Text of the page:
It’s Valentines and I have a new love – she’s small and beautifully curved and her name is Esmerelda, and she’s sitting right outside my house. Esmerelda is a 1969 Ace Globetrotter caravan, she arrived from Tadcaster a week ago in great shape, thanks to the attentions of her previous owner. And so it begins… this project; brewing for two years in my head, scrawled on numerous notebooks and sketchily referred to on several online platforms, now has an actual physical form for a creative vision to be shaped and squeezed into, because at less than 13ft long she is pretty small as arts venues go.
I recently read a collection of essays for a lecture called, ‘Everyday eBay; culture, collecting and desire’ – there’s a lot of fascinating stuff in this book, but one particular sentiment that resonated was the idea that hidden in the quest for a vintage object is the desire to possess a trace of the person who owned the item before, and even a trace of a moment in time. With Esmerelda, her time was long summers of love, the Apollo landings and the other hazy, iconic mythologised events of the late ’60s. She has absorbed these into her bloodstream, to mix with whatever else is there. Her vintage-ness made me wonder what was original in her interior, and it turns out quite a bit. However, the fact she’s been reworked, added to and improved each time she’s been owned for me actually adds to her authenticity – if we’re taking this to mean the fact she has lived a life, rather than being preserved like a dead object.
And that life comes through the walls. Human relations are intrinsic to the fabric of this space. Kids have more than likely grown up within the confines of this small world, adults have certainly laughed, argued, cooked and drank here, and probably played cards and sung a few songs as well. There will be conflicts, gender wars and inequality in between the cracks too, but this is what makes it all the more human. Numerous artists have tried to evoke human relations in their work, sharing meals with their audience or replicating their own bed in the gallery; as the site of birth, death, sex and dreams, here is an object so laden with psychological meaning and symbolism you can see why. In the caravan we have the actual, not the imagined site of these behaviours and rituals and they will all be there, layers of history and humanity underneath this latest chapter in her story.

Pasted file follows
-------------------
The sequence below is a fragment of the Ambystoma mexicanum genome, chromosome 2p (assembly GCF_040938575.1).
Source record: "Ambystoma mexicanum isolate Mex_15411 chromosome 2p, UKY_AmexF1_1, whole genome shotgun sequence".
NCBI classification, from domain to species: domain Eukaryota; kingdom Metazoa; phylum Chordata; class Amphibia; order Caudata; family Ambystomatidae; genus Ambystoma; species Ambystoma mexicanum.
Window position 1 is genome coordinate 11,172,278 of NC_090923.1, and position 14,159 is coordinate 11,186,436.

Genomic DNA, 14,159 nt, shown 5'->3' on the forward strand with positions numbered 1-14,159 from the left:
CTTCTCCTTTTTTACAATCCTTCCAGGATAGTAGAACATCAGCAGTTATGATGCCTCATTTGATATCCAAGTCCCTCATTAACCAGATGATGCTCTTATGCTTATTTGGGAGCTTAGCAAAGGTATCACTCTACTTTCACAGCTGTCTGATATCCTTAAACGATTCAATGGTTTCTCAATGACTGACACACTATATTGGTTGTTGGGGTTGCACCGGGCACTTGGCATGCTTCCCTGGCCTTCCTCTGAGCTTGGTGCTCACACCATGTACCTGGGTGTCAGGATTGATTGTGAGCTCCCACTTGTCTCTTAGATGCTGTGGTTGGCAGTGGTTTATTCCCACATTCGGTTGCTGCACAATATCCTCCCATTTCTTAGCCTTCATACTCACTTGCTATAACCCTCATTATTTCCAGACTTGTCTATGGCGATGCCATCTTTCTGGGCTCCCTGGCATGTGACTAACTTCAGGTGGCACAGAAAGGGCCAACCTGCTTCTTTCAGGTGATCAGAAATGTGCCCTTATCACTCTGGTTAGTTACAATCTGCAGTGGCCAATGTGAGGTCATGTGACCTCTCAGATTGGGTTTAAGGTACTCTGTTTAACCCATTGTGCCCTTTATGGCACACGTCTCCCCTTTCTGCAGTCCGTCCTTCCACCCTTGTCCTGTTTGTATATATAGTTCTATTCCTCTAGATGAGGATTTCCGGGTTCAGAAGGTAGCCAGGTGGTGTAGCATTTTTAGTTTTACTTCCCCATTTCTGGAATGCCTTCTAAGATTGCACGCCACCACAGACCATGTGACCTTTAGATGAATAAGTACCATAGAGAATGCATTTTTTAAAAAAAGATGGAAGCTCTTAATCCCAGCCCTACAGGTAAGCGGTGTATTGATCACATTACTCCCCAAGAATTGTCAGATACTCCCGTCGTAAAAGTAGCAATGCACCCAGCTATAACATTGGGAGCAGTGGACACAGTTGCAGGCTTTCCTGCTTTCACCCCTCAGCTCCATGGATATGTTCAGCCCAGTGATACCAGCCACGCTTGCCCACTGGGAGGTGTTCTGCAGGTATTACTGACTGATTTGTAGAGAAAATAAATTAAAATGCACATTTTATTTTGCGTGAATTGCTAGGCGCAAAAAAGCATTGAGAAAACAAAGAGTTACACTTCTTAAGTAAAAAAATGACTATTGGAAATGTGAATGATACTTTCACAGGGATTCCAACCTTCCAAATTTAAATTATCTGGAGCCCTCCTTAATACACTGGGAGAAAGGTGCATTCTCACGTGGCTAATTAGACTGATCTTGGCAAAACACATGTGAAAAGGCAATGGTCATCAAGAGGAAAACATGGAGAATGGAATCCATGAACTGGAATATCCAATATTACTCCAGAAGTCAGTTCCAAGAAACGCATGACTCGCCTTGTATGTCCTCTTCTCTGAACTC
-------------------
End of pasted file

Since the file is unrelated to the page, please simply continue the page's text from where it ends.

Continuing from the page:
The journey from seeing the ad on eBay to her sitting outside my front door has been an interesting one, and already there are stories emerging at every turn. The warm exchange between myself and the previous owner has felt like a genuine connection, as we’ve bonded over being a novice with a caravan and starting a new business (her aromatherapy candles, me an arts venue). Crucially she’s generously imparted so many valuable learnt lessons to help me in this next stage, like handing over the baton. A 10 minute conversation with the man in the Caravan Club revealed a whole new world; I discovered there are caravan owners who call to check in everyday, that when he escapes the office he illustrates sci-fi novels, and that the CC once insured a band who used a caravan as their studio – I’m hoping I’ll bump into these guys on my travels.
Caravans do funny things to people; we name them, give them a gender and treat them with affection. They are more than objects; we occupy them and they in turn affect our behaviour and our attitudes. They don’t mean the same to everyone and they reveal class structures in every incarnation, from the luxury brands kitted out with all mod cons, to the nose-turning-up at the traveller sites on the edges of cities and towns. They are things brimming with meanings, values and diverse histories, and it’s my task to tease these out through the projects I do; to add to them, give a voice to them, challenge them and celebrate them, and importantly use them to imagine new presents and futures, in collaboration with many others along the way…
First stop is the Telegraph Hill Festival, South East London from 25 March – 9 April.
Occupying three different sites over the course of the festival, CARAVAN ARTS will offer a micro programme of installations, film screenings and live performance; exploring the idea of ‘a home from home’ and the cult of the open road, through the complex and conflicting notions of comfort and freedom, displacement and refuge.